Astronomy has always fascinated me and I have seen many Solar & Lunar Eclipses as well as Halley’s and the Hale Bopp comet as they passed Earth a few years ago. Living in the country means that there are very few street lights and you can get a really good view of what is going on in the sky
Recently I found out about Kielder Forest Star Camp, where this week More than 200 amateur Astronomers have gatherered to gaze at the stars. This location being chosen because it is a great place to stargaze . This twice-yearly gathering is organised by the Kielder Observatory Astronomical Society, in the hope of seeing some of the wonders of our galaxy in the darkest skies in England.
Armed with fleeces and flasks, and with an assortment of cameras, telescopes and tripods at the ready, people are spending five damp, chilly nights in the forest gazing at the night skies. Viewing conditions at the event are described as OK, but not brilliant and So far there have been a couple of hours of clear skies and the Orion Nebula has been captured on camera.”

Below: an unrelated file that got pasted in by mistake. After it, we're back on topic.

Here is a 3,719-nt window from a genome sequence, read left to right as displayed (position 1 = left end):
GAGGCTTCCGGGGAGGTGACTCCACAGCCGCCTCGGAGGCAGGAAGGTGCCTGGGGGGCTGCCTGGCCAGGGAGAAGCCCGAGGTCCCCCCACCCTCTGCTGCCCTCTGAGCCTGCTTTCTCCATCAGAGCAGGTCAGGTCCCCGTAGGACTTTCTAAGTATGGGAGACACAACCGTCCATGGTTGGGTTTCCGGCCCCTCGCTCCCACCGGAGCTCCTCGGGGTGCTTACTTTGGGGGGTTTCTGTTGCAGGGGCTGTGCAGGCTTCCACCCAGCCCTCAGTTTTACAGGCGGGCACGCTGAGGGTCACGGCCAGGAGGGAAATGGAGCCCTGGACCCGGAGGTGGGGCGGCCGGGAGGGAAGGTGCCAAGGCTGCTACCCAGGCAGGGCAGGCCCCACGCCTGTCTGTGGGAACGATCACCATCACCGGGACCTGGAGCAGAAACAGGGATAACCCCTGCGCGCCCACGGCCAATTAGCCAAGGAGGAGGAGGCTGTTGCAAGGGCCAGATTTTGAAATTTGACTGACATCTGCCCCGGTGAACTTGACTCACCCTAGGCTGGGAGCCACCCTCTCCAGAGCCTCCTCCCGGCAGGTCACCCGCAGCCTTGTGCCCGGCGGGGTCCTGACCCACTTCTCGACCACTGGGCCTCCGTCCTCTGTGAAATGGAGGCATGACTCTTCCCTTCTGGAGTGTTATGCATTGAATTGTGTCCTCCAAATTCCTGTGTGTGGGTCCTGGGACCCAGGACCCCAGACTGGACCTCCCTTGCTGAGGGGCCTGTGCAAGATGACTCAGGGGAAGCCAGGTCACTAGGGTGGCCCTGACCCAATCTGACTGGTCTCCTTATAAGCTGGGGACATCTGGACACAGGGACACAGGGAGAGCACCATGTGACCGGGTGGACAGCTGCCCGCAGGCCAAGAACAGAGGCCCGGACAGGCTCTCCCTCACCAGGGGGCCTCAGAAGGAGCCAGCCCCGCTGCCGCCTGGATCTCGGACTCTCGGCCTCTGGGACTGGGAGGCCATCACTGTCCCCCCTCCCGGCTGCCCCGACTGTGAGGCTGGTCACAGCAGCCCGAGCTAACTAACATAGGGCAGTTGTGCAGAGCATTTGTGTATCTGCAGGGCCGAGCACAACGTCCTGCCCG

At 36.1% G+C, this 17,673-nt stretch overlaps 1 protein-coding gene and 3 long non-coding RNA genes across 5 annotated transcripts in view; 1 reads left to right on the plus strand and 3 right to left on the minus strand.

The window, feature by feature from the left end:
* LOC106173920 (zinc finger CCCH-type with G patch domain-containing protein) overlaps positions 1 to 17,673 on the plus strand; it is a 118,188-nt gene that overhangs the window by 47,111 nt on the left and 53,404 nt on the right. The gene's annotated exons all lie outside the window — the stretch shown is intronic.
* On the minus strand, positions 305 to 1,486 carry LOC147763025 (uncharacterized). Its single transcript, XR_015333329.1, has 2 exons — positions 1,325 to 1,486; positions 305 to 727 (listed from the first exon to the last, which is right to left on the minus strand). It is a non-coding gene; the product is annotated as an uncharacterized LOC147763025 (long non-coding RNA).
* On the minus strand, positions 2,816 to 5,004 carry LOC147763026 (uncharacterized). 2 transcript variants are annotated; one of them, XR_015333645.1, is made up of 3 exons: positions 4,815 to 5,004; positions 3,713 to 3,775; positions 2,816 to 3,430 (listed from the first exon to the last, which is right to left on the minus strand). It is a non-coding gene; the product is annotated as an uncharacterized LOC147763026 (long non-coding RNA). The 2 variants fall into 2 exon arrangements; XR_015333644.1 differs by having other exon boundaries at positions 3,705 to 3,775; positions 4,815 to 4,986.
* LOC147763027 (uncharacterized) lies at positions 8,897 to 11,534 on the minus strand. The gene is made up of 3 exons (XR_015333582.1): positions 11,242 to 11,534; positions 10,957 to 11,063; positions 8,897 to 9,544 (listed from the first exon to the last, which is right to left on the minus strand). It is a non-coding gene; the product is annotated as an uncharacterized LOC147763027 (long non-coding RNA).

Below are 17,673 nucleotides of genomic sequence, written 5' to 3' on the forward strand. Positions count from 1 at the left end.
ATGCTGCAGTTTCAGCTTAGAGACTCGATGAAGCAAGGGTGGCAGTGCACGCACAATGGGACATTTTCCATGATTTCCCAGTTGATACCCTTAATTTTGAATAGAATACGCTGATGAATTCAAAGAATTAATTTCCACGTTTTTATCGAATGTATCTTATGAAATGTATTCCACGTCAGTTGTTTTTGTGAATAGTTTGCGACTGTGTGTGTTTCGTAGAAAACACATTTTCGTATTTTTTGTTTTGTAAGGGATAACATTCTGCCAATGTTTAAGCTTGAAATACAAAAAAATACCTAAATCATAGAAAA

According to the Campaign to Protect Rural England, Kielder Water and Forest Park has the darkest skies in England, and on a moonless week like this the stargazers can also expect to see the Milky Way, shooting stars and nebulae, clouds of dust created by exploding stars. Jupiter is also high in the sky this week.
Particle physicists Brian Cox and Jeff Forshaw were also on hand to promote their new book – The Quantum Universe: Everything That Can Happen Does Happen – in an attempt to explain scientific concepts most of us struggle to get our heads round. Mind you the stunning photographs taken during the event are a reminder that you don’t necessarily have to understand the secrets of the universe to marvel at its beauty.